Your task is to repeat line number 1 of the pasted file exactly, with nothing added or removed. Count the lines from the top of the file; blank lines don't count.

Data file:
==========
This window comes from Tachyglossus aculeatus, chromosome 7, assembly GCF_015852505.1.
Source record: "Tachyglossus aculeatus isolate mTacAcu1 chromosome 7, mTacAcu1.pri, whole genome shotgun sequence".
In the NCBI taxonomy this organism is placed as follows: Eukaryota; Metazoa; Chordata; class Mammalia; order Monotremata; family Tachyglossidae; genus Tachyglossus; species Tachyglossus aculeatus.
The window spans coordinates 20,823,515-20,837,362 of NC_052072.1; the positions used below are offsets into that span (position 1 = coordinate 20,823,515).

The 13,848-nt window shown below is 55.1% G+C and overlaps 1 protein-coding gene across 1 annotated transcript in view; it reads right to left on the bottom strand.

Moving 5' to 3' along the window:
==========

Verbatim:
This window comes from Tachyglossus aculeatus, chromosome 7, assembly GCF_015852505.1.